responding to acute episodes

Even with the best of care and management, your family member will likely experience setbacks on her recovery journey. Relapse can happen. Sometimes a crisis can occur without any warning signs. Acute episodes need to be responded to as quickly as possible. The goal is to find a way to lessen the symptoms and to provide support to your family member during the episode. Safety and protection are also issues that must be considered.

One way of providing support is to offer choices to your family member when you can. Giving your family member options may give her more of a sense of control. An acute episode can be frightening. Try to keep in mind that your family member may be as frightened as you are.

If your family member needs to be hospitalized, she will likely need a lot of support. Focus on the benefits that being in hospital has to offer – how it will help to reduce the symptoms and get your family member back on track to recovery.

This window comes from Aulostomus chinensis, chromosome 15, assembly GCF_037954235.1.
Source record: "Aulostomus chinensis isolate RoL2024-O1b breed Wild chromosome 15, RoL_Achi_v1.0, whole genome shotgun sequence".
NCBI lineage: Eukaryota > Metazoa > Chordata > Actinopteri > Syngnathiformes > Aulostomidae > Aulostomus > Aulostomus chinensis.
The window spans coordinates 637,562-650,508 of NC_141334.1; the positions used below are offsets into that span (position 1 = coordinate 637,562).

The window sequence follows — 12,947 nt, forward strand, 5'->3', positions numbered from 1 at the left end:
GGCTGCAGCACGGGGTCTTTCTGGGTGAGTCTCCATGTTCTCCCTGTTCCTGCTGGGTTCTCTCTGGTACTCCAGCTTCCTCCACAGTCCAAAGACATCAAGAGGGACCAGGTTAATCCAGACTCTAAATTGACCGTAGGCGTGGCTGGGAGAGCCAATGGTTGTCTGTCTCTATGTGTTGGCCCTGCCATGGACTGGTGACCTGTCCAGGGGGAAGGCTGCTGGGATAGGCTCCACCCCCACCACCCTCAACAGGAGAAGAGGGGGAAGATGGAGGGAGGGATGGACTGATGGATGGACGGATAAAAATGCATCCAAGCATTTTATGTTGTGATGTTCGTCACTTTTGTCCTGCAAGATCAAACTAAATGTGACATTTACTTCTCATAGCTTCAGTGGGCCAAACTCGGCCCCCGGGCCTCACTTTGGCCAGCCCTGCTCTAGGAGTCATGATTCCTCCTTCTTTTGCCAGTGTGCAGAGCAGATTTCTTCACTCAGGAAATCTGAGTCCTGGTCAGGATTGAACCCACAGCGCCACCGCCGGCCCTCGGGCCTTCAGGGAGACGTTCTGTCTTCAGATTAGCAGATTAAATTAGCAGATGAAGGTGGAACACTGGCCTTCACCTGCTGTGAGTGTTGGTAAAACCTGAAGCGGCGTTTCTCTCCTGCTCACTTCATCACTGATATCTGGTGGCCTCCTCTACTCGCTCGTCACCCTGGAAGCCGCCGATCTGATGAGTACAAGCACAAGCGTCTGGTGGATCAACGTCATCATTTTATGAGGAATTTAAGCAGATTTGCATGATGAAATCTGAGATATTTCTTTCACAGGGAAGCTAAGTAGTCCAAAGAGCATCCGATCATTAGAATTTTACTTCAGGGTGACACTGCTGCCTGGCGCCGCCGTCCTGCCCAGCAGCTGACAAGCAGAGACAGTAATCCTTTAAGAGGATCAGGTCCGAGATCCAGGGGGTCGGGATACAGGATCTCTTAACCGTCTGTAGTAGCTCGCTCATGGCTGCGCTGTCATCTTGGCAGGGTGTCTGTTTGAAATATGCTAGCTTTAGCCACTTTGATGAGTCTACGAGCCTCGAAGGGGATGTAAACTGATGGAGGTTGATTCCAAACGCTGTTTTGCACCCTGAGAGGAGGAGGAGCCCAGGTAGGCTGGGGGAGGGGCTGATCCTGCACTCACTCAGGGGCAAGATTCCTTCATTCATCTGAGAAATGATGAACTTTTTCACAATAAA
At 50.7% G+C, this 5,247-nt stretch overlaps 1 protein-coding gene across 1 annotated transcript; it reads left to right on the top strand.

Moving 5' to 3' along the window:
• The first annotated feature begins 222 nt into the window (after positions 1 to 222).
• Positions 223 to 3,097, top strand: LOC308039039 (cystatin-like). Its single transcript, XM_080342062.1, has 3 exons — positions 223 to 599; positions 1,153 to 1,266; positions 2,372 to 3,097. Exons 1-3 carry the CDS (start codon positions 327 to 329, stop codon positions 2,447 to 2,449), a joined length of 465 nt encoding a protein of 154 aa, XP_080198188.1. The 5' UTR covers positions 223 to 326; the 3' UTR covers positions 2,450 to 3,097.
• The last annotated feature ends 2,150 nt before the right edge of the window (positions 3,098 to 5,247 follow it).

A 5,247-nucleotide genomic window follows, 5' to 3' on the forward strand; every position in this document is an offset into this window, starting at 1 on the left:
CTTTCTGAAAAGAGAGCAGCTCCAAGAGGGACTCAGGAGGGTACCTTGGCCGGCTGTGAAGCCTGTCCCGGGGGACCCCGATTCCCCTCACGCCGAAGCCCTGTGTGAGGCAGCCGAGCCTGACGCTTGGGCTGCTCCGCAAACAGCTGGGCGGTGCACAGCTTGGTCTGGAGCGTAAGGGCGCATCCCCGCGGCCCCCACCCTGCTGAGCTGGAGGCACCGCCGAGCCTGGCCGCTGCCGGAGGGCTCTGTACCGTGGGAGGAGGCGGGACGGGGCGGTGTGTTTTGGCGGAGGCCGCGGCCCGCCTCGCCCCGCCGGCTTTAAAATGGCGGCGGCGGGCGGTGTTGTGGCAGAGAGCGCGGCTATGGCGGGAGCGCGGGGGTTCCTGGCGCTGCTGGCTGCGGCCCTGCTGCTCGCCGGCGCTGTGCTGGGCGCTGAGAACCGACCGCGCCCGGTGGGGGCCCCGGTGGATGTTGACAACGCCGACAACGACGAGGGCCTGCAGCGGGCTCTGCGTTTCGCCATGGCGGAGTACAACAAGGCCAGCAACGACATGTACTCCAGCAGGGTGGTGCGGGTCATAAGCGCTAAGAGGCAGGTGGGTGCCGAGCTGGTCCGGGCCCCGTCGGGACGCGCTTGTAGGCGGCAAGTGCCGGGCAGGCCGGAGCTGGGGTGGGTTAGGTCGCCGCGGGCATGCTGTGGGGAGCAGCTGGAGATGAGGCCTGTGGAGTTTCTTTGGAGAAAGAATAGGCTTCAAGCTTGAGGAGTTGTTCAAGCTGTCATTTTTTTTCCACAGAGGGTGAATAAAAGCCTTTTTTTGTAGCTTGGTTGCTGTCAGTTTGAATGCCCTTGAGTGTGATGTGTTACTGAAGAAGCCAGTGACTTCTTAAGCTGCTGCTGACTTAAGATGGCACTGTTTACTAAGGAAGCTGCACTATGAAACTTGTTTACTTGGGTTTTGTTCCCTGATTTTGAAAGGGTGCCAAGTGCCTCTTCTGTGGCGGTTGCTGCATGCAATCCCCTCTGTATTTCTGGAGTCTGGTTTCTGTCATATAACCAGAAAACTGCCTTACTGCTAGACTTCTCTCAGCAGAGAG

Involuntary admission is an unpleasant experience for everyone involved. It is always best if the person agrees to go to the hospital. Unfortunately, this is not always possible. You should be prepared for the possibility that your family member may need to be admitted to hospital against her will. (Nova Scotia’s Involuntary Psychiatric Treatment Act includes rules for involuntary admission.)

When your family member is feeling better, set aside time to discuss the experience. Try to learn as much as you can from the experience. What worked? What could have been done differently?